I can finally hear the “Hallelujah Chorus” resounding in my brain in praise of my parents’ decision to – drum roll please - move near me.
And while I am humming along, my spirit is giving thanks:
For my siblings and me for sticking with this tumultuous journey while our own lives chug forward on separate paths: spouses, children, work.
For our continual - polite at times, firm at others - reminders to our parents that they needed to move near one of us; that we could not uproot our families and move near them.
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For our patience as children now grown-up dealing with grown-up parents acting like children.
For our parents’ courage to take this leap (new city, new doctors, new caregivers, new home) when breathing in and out each day itself seems uncertain.
Off in the distance (only because I have pushed it there) is another chorus murmuring would-be calamity:
“She won’t be happy with the place you have picked out.”
“They will call you all hours of the day and night.”
“She will complain about the care you have arranged.”
“The food won’t be tasty.”
“Her days will be boring.”
“Medical specialists will be impossible to line up.”
“You will be more stressed with your children.”
“You won’t get to spend as much time with your oldest during her last year of high school.”
“Your youngest will live in continual fear of her ‘mean’ Granny.”
On and on the voice croaks from its locked box, the place I banished it to when I realized that this was what had to be, that there was no other choice.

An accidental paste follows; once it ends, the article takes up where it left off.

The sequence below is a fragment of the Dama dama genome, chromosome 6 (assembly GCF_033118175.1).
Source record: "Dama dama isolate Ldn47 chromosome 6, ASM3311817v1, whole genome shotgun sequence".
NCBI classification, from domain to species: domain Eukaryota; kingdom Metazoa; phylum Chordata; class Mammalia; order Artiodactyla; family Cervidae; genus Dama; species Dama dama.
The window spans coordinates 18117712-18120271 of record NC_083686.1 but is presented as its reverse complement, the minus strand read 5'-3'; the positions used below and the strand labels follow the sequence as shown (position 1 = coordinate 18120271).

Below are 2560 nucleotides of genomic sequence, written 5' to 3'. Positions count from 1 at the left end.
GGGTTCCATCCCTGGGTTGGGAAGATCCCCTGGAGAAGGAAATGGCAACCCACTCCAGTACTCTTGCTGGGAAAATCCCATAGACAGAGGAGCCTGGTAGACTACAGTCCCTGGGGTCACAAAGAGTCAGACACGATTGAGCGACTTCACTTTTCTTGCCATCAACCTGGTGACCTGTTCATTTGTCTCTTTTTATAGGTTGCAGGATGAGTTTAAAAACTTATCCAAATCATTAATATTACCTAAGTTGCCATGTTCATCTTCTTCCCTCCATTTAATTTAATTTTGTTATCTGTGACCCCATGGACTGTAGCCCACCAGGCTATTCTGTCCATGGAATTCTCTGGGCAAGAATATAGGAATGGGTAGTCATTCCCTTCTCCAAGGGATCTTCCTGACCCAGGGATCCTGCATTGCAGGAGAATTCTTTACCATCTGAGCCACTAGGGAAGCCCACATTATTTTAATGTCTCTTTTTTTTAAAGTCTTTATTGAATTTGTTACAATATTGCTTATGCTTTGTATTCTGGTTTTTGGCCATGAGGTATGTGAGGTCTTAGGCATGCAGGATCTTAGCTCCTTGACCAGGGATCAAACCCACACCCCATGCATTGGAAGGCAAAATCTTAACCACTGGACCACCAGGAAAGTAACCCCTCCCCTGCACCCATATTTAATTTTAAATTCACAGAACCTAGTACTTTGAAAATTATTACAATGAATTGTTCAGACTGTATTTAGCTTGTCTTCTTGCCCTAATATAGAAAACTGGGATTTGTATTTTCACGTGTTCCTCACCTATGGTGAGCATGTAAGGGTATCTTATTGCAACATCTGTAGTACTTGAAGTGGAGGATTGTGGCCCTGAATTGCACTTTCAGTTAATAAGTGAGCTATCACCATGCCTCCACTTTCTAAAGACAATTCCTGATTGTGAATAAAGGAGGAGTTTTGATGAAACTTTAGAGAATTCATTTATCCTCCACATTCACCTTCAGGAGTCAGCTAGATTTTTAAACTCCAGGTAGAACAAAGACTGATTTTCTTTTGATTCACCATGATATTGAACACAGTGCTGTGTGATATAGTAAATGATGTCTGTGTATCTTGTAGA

I used to let this voice get to me. To eat away at my plans. To gnaw at my peace that we were making the right decision.
“Look I get it!” I used to scream at this voice and lie down at night unable to sleep for fear of the “what ifs.”
But now I know what I know. I know it won’t be easy. I know it won’t be perfect. I know there will be glitches. I know there will be catastrophes, illness, and eventually death. But I also know that many other people have been-here-done-this and lived to tell about it.
And most importantly I know that with God by our side even the difficult things in life can bear good fruit.
So, on this new life journey I chose to listen instead to His Hallelujah Chorus as it sings of different what if’s:
Holiday dinners at home with the family, instead of in a far-off state.
A special trip to the mall between teen granddaughter and wheelchair-bound Granny.
Reading in Pop Pop’s lap.
Sharing special baked items lovingly prepared by a pastry-chef-wanna-be granddaughter.
A quiet weekday lunch between parents and grown daughter.
Yes, it won’t be easy but it can be good.